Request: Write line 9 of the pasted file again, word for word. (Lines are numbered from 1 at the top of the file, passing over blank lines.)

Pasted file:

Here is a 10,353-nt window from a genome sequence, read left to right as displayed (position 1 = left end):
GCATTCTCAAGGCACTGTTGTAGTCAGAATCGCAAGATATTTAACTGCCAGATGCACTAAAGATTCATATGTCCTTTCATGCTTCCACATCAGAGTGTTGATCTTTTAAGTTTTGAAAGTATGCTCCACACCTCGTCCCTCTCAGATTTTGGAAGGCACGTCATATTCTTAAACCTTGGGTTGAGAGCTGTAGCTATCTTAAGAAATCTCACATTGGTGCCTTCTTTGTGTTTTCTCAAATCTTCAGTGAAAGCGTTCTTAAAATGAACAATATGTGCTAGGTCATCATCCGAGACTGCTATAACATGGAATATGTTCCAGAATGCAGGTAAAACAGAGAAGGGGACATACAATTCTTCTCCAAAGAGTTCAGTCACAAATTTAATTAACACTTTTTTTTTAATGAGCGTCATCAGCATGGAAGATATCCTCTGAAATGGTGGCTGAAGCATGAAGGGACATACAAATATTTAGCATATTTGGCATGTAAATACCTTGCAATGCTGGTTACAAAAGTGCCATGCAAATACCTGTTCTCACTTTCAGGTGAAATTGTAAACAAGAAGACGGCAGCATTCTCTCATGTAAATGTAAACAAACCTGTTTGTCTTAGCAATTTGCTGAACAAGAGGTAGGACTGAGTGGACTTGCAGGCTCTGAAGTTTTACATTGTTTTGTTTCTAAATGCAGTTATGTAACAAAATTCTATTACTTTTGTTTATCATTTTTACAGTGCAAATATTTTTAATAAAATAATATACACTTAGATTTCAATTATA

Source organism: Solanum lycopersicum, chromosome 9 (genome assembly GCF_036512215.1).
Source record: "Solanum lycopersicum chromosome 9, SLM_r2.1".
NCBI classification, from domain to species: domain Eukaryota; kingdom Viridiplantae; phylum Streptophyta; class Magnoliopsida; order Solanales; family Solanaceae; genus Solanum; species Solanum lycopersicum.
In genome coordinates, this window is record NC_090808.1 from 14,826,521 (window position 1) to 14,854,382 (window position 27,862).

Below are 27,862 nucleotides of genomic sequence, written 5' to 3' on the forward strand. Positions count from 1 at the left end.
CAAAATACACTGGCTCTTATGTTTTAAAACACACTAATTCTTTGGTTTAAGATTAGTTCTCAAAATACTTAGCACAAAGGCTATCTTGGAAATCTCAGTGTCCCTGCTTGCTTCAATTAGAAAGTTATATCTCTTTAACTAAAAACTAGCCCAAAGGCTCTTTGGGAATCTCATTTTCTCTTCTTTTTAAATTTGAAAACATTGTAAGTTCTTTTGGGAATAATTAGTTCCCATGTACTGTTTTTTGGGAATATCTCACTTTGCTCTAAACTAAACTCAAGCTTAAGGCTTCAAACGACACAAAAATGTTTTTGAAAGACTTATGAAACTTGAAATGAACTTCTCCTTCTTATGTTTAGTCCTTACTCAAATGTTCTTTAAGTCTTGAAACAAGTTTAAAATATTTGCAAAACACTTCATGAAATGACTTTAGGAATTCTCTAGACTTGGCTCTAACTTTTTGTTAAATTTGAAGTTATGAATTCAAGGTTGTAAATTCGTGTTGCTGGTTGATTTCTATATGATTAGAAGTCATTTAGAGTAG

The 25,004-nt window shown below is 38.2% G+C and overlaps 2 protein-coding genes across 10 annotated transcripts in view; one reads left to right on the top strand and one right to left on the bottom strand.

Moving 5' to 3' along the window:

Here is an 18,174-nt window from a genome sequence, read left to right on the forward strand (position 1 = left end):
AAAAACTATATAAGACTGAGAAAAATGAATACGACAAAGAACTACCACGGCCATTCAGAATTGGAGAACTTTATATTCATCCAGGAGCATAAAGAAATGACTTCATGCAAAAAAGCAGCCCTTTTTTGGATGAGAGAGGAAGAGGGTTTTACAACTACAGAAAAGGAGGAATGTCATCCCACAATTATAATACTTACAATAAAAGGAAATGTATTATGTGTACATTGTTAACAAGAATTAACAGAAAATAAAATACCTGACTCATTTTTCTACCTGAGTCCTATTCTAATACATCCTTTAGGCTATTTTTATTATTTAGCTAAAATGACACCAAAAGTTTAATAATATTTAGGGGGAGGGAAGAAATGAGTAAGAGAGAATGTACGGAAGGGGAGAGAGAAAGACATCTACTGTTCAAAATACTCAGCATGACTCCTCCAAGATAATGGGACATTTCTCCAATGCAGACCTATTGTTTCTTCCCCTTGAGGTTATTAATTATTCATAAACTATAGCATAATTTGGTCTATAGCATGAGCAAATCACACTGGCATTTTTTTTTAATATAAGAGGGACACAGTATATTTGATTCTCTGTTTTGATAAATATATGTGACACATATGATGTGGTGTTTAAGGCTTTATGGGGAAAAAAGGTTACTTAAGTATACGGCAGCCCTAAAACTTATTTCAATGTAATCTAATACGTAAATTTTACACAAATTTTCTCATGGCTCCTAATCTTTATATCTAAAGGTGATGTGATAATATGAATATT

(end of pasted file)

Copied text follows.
The 25,004-nt window shown below is 38.2% G+C and overlaps 2 protein-coding genes across 10 annotated transcripts in view; one reads left to right on the top strand and one right to left on the bottom strand.